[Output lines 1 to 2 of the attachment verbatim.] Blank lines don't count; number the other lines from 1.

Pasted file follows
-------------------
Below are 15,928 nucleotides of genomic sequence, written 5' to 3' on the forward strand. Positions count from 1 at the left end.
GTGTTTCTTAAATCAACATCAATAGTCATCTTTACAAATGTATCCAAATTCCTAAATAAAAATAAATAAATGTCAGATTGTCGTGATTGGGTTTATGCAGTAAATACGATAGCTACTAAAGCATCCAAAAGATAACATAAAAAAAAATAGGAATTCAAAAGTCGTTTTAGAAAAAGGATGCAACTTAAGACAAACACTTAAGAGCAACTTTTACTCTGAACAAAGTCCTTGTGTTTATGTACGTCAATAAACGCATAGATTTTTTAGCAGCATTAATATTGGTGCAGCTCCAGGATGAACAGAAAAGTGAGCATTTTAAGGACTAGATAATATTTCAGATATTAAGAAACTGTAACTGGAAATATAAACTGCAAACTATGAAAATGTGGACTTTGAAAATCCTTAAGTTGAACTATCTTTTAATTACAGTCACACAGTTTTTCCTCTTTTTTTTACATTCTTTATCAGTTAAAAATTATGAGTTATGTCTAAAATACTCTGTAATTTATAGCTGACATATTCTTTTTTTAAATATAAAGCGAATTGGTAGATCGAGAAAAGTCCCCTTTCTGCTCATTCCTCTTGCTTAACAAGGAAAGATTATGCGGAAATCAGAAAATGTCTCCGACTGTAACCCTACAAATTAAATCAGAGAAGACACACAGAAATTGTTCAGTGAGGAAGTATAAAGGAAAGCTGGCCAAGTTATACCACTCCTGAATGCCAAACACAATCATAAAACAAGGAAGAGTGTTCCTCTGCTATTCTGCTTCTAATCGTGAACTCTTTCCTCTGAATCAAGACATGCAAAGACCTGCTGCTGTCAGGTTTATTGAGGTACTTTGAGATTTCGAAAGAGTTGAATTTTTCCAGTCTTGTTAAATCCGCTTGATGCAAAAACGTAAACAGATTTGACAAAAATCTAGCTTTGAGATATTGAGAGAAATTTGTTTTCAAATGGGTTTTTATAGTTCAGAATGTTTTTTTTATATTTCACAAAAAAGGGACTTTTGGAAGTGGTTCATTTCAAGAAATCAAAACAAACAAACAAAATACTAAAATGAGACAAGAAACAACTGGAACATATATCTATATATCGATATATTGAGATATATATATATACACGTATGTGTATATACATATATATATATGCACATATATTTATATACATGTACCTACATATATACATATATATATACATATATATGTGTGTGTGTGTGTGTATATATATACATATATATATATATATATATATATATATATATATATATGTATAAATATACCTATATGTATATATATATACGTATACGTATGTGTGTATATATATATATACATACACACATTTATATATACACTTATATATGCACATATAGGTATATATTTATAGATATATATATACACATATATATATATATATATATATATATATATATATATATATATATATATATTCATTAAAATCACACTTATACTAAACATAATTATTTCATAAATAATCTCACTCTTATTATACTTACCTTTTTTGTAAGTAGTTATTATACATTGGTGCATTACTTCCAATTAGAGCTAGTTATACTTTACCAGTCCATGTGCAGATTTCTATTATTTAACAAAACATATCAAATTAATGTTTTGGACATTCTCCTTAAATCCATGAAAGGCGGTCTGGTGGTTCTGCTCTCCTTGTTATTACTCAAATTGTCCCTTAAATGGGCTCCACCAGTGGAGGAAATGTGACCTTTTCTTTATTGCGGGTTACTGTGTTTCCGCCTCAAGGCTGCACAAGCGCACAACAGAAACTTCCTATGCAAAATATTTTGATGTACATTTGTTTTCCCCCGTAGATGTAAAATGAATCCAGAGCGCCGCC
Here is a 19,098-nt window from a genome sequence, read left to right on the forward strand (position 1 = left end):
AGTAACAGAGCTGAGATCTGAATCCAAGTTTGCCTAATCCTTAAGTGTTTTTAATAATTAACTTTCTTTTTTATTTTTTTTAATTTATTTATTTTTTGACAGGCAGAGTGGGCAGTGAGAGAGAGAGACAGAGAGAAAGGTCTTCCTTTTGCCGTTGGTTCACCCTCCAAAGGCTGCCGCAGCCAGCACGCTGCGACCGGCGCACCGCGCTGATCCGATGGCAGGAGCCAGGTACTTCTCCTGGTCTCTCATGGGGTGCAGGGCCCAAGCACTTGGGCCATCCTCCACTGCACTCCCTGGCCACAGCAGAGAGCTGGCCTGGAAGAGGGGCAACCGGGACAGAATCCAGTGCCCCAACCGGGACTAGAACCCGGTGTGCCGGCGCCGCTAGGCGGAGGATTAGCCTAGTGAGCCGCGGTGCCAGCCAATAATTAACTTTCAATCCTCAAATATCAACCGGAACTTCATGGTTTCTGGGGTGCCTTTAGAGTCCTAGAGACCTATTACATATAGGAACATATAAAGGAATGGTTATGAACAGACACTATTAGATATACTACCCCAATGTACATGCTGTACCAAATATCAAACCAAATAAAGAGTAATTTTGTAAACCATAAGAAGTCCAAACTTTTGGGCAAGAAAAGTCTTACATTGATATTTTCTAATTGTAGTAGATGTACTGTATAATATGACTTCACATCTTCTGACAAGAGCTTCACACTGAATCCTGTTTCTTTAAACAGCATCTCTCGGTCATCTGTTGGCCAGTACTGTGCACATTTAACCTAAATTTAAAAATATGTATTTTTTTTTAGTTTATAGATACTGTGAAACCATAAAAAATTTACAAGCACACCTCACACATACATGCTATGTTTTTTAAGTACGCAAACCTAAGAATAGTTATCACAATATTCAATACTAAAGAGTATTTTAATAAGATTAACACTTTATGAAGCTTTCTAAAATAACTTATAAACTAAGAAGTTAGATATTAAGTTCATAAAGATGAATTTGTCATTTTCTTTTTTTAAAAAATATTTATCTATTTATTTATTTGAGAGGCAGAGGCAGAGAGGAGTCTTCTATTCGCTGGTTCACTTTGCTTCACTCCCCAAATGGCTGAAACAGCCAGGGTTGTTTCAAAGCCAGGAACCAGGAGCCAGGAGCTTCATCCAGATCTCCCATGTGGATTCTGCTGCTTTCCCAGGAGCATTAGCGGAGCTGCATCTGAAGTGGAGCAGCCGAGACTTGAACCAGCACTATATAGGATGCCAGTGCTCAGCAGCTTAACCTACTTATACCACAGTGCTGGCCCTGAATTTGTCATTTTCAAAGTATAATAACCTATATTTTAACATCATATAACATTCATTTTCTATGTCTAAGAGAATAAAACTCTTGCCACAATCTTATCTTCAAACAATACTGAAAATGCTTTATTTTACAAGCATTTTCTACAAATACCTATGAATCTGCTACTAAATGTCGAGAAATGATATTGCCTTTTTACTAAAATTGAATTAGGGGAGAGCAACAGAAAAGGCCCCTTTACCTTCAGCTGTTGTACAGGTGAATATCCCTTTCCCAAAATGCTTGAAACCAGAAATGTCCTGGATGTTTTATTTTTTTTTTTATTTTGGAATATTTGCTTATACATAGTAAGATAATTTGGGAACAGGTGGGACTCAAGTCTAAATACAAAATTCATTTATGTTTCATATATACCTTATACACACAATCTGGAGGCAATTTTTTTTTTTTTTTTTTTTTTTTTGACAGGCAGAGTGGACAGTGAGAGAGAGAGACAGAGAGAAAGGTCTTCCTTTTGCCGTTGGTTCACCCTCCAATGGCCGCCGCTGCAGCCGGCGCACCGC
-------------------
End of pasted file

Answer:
Below are 15,928 nucleotides of genomic sequence, written 5' to 3' on the forward strand. Positions count from 1 at the left end.
GTGTTTCTTAAATCAACATCAATAGTCATCTTTACAAATGTATCCAAATTCCTAAATAAAAATAAATAAATGTCAGATTGTCGTGATTGGGTTTATGCAGTAAATACGATAGCTACTAAAGCATCCAAAAGATAACATAAAAAAAAATAGGAATTCAAAAGTCGTTTTAGAAAAAGGATGCAACTTAAGACAAACACTTAAGAGCAACTTTTACTCTGAACAAAGTCCTTGTGTTTATGTACGTCAATAAACGCATAGATTTTTTAGCAGCATTAATATTGGTGCAGCTCCAGGATGAACAGAAAAGTGAGCATTTTAAGGACTAGATAATATTTCAGATATTAAGAAACTGTAACTGGAAATATAAACTGCAAACTATGAAAATGTGGACTTTGAAAATCCTTAAGTTGAACTATCTTTTAATTACAGTCACACAGTTTTTCCTCTTTTTTTTACATTCTTTATCAGTTAAAAATTATGAGTTATGTCTAAAATACTCTGTAATTTATAGCTGACATATTCTTTTTTTAAATATAAAGCGAATTGGTAGATCGAGAAAAGTCCCCTTTCTGCTCATTCCTCTTGCTTAACAAGGAAAGATTATGCGGAAATCAGAAAATGTCTCCGACTGTAACCCTACAAATTAAATCAGAGAAGACACACAGAAATTGTTCAGTGAGGAAGTATAAAGGAAAGCTGGCCAAGTTATACCACTCCTGAATGCCAAACACAATCATAAAACAAGGAAGAGTGTTCCTCTGCTATTCTGCTTCTAATCGTGAACTCTTTCCTCTGAATCAAGACATGCAAAGACCTGCTGCTGTCAGGTTTATTGAGGTACTTTGAGATTTCGAAAGAGTTGAATTTTTCCAGTCTTGTTAAATCCGCTTGATGCAAAAACGTAAACAGATTTGACAAAAATCTAGCTTTGAGATATTGAGAGAAATTTGTTTTCAAATGGGTTTTTATAGTTCAGAATGTTTTTTTTATATTTCACAAAAAAGGGACTTTTGGAAGTGGTTCATTTCAAGAAATCAAAACAAACAAACAAAATACTAAAATGAGACAAGAAACAACTGGAACATATATCTATATATCGATATATTGAGATATATATATATACACGTATGTGTATATACATATATATATATGCACATATATTTATATACATGTACCTACATATATACATATATATATACATATATATGTGTGTGTGTGTGTGTATATATATACATATATATATATATATATATATATATATATATATATATGTATAAATATACCTATATGTATATATATATACGTATACGTATGTGTGTATATATATATATACATACACACATTTATATATACACTTATATATGCACATATAGGTATATATTTATAGATATATATATACACATATATATATATATATATATATATATATATATATATATATATATATATATTCATTAAAATCACACTTATACTAAACATAATTATTTCATAAATAATCTCACTCTTATTATACTTACCTTTTTTGTAAGTAGTTATTATACATTGGTGCATTACTTCCAATTAGAGCTAGTTATACTTTACCAGTCCATGTGCAGATTTCTATTATTTAACAAAACATATCAAATTAATGTTTTGGACATTCTCCTTAAATCCATGAAAGGCGGTCTGGTGGTTCTGCTCTCCTTGTTATTACTCAAATTGTCCCTTAAATGGGCTCCACCAGTGGAGGAAATGTGACCTTTTCTTTATTGCGGGTTACTGTGTTTCCGCCTCAAGGCTGCACAAGCGCACAACAGAAACTTCCTATGCAAAATATTTTGATGTACATTTGTTTTCCCCCGTAGATGTAAAATGAATCCAGAGCGCCGCC